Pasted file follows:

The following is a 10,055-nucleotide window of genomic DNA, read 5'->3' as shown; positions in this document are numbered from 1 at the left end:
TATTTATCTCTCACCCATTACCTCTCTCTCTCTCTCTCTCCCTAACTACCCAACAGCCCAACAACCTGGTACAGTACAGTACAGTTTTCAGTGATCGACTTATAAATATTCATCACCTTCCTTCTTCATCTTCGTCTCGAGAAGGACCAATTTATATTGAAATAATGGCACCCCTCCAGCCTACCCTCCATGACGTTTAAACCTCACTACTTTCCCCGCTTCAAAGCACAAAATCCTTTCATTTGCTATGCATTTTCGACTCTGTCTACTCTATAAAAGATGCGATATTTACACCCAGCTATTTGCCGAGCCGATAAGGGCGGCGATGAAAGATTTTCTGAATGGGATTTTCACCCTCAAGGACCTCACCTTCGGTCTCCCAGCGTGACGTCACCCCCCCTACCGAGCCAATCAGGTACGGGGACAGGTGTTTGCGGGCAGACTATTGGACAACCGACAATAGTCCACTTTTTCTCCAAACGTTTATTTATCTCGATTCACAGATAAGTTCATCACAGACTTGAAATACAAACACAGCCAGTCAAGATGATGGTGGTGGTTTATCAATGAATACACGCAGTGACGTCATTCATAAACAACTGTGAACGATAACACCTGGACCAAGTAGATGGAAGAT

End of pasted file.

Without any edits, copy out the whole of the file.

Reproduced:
The following is a 10,055-nucleotide window of genomic DNA, read 5'->3' as shown; positions in this document are numbered from 1 at the left end:
TATTTATCTCTCACCCATTACCTCTCTCTCTCTCTCTCTCCCTAACTACCCAACAGCCCAACAACCTGGTACAGTACAGTACAGTTTTCAGTGATCGACTTATAAATATTCATCACCTTCCTTCTTCATCTTCGTCTCGAGAAGGACCAATTTATATTGAAATAATGGCACCCCTCCAGCCTACCCTCCATGACGTTTAAACCTCACTACTTTCCCCGCTTCAAAGCACAAAATCCTTTCATTTGCTATGCATTTTCGACTCTGTCTACTCTATAAAAGATGCGATATTTACACCCAGCTATTTGCCGAGCCGATAAGGGCGGCGATGAAAGATTTTCTGAATGGGATTTTCACCCTCAAGGACCTCACCTTCGGTCTCCCAGCGTGACGTCACCCCCCCTACCGAGCCAATCAGGTACGGGGACAGGTGTTTGCGGGCAGACTATTGGACAACCGACAATAGTCCACTTTTTCTCCAAACGTTTATTTATCTCGATTCACAGATAAGTTCATCACAGACTTGAAATACAAACACAGCCAGTCAAGATGATGGTGGTGGTTTATCAATGAATACACGCAGTGACGTCATTCATAAACAACTGTGAACGATAACACCTGGACCAAGTAGATGGAAGAT